Main Line Xtra

Crossing the Canal – Appeal news

As reported in Main Line magazine (ML175), the Crossing the Canal appeal has now passed the £130,000 mark and donations continue to arrive as we make good progress towards the original £475,000 target of the appeal.

Further inspection of the canal bridge in recent times has revealed that the amount of work required is likely to require the bridge to be lifted out to allow the repairs to take place on "dry land". This will provide the opportunity to more easily inspect and if necessary make any repairs to the bridge abutments.

Chairman of Friends of the Great Central Main Line Andy Fillingham noted in Main Line that this work to the canal bridge would require the area to the west of, and behind the locomotive shed to be cleared, and that work to clear those areas must be completed by the end of August 2018. "Work has already commenced to identify the owners of everything (some of it long forgotten!) in those areas and arrange for it to be moved to an agreed place, removed from GCR, or disposed of. So if you own anything in these areas, please us know asap!"

Returning to the canal bridge, a national leaflet drop is taking place in the national heritage media asking enthusiasts to commit to donating to the appeal by monthly standing order. We're asking people to give £12 a month, or approximately £3 (the price of a fancy coffee) a week.

65,000 leaflets are being circulated.

For the latest news on the appeal, please see our dedicated Crossing the Canal web pages at www.gcrailway.co.uk/unify 

We're very grateful for the tremendous support received so far!

Locomotives arriving by road

In the future, following completion of our Bridging the Gap project, GCR will enjoy a link with the national railway network north of Loughborough which will provide opportunities for visiting locomotives to arrive by rail, but currently all locomotives and rolling stock moving to and from GCR do so by road, usually at Quorn & Woodhouse.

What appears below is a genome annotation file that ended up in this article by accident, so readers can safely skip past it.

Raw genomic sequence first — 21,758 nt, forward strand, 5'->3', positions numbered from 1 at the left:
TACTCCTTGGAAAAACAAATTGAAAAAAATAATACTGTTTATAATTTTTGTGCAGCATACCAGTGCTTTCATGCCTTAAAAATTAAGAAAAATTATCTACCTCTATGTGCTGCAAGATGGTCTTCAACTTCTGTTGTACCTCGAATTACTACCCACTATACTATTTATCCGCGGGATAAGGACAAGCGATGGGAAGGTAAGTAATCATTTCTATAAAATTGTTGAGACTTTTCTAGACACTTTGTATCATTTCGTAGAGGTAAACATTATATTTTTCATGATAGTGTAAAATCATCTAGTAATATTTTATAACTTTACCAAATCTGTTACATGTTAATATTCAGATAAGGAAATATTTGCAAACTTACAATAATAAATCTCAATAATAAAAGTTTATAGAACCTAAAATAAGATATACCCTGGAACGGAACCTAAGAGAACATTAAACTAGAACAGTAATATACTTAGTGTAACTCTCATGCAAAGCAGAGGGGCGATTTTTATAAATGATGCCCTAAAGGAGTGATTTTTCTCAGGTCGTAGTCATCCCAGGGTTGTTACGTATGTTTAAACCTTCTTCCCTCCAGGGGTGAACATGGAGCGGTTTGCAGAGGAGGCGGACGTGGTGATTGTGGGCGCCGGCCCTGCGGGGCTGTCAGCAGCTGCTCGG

Tender locomotives cannot be carried by a single low-loader, and the tender must therefore be separated from the loco and the road transport completed in two separate journeys, usually with two separate lorries making the journey. 6990 Witherslack Hall is pictured being returned to the rails after a popular visit to another heritage railway in 2017.

Locomotive haulage by road is a highly specialised operation, with a small number of preferred contractors taking care of a large percentage of loco moves around the country.

Following arrival at Quorn & Woodhouse, one end of the low-loader trailer is carefully lowered as close to ground level as possible, and a rail ramp is then assembled to allow the returning locomotive to be carefully rolled back to its native rails with the assistance of a winch. The same process is completed with the tender. After the lorry and trailer have been moved away, the loco can be collected, usually be a diesel locomotive sent from Loughborough which is accompanied by a member of the locomotive engineering team who re-couple the loco and tender before returning the formation back to Loughborough.

Locomotive transport represents the largest single cost of offering guest locomotives at special events. Guest locomotives have been extremely popular with a large number of very successful visits over the years, and likewise, locos resident at GCR have been very well received at other railways.

On Thursday 26th April 2018, BR Standard Class 2 78018 also returned to GCR following a short away break, completing a journey of over 150 miles by road in a little over 6 hours using an carefully planned route.

78018 arrives at Quorn & Woodhouse on a specialist trailer.

78018 in the afternoon sun before being unloaded.

 

First published on GCR Main Line Xtra 28th April 2018 by Andrew Morley


 

73156 draws close to completion

We are looking forward to BR Standard Class 5 73156 entering regular service at GCR following the completion of restoration from scrapyard condition.